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Latest Holocene Stories

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2012-05-29 21:59:26

Michael Harper for RedOrbit.com The age-old struggle between classes may be even older than we thought, according to a new study carried out by archaeologists from the Universities of Bristol, Cardiff and Oxford. According to their research, hereditary inequality may have begun as early as 7,000 years ago in the Neolithic era. The archeologists found evidence showing farmers who were buried with tools were also buried in better land than those farmers without. The research was...

2012-04-16 21:48:21

The NSF-funded research will be presented at the Society for American Archaeology annual meeting in Memphis, Tenn. University of Cincinnati research is revealing early farming in a former wetlands region that was largely cut off from Western researchers until recently. The UC collaboration with the Southern Albania Neolithic Archaeological Project (SANAP) will be presented April 20 at the annual meeting of the Society for American Archaeology (SAA). Susan Allen, a professor in the UC...

2012-02-04 04:37:33

A team of Spanish researchers have used different geological samples, extracted from the Enol lake in Asturias, to show that the Holocene, a period that started 11,600 years ago, did not have a climate as stable as was believed. The Holocene period, which includes the last 11,600 years of our history, has always been described as a stable period in terms of climatic conditions, especially when compared to the abrupt changes that occurred in the last ice age, which ended around 10,000 years...

Insects Offer Clues To Ancient Climate Variability 10,000
2011-11-15 11:55:51

An analysis of the remains of ancient midges — tiny non-biting insects closely related to mosquitoes — opens a new window on the past with a detailed view of the surprising regional variability that accompanied climate warming during the early Holocene epoch, 10,000 to 5,500 years ago. Researchers at the University of Illinois and the University of British Columbia looked at the abundance and variety of midge larvae buried in lake sediments in Alaska. Midges are highly...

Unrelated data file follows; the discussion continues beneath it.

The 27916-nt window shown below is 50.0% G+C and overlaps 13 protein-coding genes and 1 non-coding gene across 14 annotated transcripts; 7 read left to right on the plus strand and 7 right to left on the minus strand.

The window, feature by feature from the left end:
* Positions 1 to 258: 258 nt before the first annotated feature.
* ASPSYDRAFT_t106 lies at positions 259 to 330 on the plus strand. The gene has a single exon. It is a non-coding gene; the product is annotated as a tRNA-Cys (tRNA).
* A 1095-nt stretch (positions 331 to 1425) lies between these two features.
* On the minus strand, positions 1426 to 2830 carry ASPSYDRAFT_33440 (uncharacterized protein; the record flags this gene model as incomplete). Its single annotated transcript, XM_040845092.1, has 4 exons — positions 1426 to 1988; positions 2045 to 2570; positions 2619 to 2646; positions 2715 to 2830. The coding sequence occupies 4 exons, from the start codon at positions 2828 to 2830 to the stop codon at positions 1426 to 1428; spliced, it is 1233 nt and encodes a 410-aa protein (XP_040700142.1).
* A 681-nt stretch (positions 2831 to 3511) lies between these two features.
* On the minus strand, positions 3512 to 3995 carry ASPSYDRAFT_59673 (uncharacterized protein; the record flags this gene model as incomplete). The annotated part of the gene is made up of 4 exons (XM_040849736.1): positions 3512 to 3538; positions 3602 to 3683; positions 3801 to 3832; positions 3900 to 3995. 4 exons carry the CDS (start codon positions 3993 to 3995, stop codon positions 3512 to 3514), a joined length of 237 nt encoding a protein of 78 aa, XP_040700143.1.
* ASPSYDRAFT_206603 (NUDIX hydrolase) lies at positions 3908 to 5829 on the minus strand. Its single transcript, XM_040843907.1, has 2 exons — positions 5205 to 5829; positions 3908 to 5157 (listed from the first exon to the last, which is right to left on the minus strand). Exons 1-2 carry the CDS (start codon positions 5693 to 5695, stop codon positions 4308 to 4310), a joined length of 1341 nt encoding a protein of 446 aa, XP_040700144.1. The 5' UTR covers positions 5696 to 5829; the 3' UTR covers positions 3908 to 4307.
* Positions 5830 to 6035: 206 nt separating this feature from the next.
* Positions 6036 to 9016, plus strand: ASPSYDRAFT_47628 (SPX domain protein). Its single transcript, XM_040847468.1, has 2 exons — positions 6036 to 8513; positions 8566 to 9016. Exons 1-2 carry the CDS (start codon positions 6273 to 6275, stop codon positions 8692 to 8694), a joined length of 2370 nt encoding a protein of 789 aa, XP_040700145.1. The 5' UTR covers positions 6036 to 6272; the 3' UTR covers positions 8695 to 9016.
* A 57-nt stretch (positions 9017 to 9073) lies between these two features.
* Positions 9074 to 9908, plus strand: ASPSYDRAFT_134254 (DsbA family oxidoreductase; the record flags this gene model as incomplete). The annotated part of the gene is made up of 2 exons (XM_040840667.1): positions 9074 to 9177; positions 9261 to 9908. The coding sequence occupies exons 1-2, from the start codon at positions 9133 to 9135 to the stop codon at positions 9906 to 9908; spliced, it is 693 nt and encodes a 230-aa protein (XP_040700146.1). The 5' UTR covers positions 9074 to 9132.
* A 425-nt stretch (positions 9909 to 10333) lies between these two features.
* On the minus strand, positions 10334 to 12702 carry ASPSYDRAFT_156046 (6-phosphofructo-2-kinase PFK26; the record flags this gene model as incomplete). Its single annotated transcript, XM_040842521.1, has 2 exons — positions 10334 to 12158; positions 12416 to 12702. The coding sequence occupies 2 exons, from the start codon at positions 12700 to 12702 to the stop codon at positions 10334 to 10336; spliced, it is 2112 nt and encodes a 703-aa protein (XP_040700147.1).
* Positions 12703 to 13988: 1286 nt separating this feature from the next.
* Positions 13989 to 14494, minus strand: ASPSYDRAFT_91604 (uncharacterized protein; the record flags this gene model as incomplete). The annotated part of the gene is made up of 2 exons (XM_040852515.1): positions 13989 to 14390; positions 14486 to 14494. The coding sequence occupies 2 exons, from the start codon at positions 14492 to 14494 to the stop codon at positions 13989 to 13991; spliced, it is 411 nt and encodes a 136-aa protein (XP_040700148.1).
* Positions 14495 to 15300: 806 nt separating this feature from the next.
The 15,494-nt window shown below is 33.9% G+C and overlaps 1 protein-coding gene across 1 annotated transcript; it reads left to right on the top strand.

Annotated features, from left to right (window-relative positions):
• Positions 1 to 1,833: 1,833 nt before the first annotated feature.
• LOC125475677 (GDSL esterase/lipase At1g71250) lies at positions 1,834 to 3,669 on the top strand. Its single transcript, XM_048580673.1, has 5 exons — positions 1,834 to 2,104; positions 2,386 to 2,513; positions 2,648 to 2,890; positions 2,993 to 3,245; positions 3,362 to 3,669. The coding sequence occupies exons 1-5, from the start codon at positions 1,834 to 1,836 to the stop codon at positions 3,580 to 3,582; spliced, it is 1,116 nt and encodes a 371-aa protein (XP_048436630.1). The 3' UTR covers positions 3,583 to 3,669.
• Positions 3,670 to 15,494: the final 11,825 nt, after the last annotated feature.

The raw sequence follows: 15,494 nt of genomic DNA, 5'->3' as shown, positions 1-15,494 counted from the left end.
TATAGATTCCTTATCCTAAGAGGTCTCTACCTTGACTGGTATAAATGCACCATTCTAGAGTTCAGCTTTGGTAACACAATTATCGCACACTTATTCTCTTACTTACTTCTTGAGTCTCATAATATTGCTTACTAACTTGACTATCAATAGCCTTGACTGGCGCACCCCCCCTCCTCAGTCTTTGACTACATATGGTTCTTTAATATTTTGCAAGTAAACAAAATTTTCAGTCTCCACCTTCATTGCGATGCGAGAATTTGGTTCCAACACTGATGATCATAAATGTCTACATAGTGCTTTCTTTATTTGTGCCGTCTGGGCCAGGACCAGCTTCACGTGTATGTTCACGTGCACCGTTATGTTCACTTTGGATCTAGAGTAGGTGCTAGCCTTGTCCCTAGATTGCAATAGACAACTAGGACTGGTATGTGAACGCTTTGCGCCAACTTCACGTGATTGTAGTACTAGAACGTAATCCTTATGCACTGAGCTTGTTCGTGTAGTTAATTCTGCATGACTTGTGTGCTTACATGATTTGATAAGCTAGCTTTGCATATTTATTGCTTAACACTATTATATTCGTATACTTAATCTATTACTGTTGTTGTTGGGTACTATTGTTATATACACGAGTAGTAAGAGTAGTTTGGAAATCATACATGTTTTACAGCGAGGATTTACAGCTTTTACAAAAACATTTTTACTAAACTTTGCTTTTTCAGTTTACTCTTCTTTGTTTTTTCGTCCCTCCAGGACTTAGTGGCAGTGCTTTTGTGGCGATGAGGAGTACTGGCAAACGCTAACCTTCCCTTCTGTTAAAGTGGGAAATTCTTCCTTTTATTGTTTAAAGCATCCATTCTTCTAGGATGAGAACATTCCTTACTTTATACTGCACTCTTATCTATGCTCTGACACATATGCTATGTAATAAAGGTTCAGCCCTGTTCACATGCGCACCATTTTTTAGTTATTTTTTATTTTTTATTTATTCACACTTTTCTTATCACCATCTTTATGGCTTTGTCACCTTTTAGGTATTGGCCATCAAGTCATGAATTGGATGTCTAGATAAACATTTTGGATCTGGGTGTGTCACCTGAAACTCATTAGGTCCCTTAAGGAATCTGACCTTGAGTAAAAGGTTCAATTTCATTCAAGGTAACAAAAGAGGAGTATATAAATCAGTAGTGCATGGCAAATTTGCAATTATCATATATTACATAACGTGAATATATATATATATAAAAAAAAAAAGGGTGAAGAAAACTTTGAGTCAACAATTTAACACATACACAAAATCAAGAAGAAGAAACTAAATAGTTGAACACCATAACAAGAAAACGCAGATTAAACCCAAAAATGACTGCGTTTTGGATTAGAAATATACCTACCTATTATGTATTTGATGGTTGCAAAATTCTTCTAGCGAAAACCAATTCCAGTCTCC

2011-07-05 13:52:48

As the Sun enters a period of low solar activity over the next 50 years, new research has calculated the probability of unusually cold winter temperatures occurring in the UK. Last year, the same group of researchers, from the University of Reading, linked colder winters in Europe to low solar activity and predicted that the Sun is moving into a particularly low period of activity, meaning the UK will experience more cold winters in the future "“ potentially similar to those experienced...

2011-06-01 08:24:00

MILWAUKEE, June 1, 2011 /PRNewswire/ -- The Economist, a globally-recognized international affairs magazine, has reported that scientists and academics are increasingly reaching a consensus that the impact of human activity has so dramatically shaped the Earth as to herald a new geological age. The power of human potential was also identified by ManpowerGroup (NYSE: MAN), the world leader in innovative workforce solutions, earlier this year as being behind the dawn of the Human Age, where...

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2011-02-02 22:26:36

Human influence on the landscape, global warming, sea level rise, ocean acidification and biodiversity are highlighted in a new set of studies led by University of Leicester researchers.How this influence will be reflected in the distinctive geological record forms the basis of the studies published in Philosophical Transactions of the Royal Society A.Jan Zalasiewicz and Mark Williams from the University of Leicester Department of Geology led the production of the studies into the...

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2010-12-06 07:53:36

For years, geologists have argued about the processes that formed steep inner gorges in the broad glacial valleys of the Swiss Alps. The U-shaped valleys were created by slow-moving glaciers that behaved something like road graders, eroding the bedrock over hundreds or thousands of years. When the glaciers receded, rivers carved V-shaped notches, or inner gorges, into the floors of the glacial valleys. But scientists disagreed about whether those notches were erased by subsequent glaciers and...

2010-10-01 14:46:49

An analysis of geological records that preserve details of the last known period of global warming has revealed 'startling' results which suggest current targets for limiting climate change are unsafe. The study by climate change experts at the University of Exeter has important implications for international negotiators aiming to agree binding targets for future greenhouse gas emission targets. Professor Chris Turney and Dr Richard Jones, both from the University's Department of Geography,...


Word of the Day
ramage
  • Boughs or branches.
  • Warbling of birds in trees.
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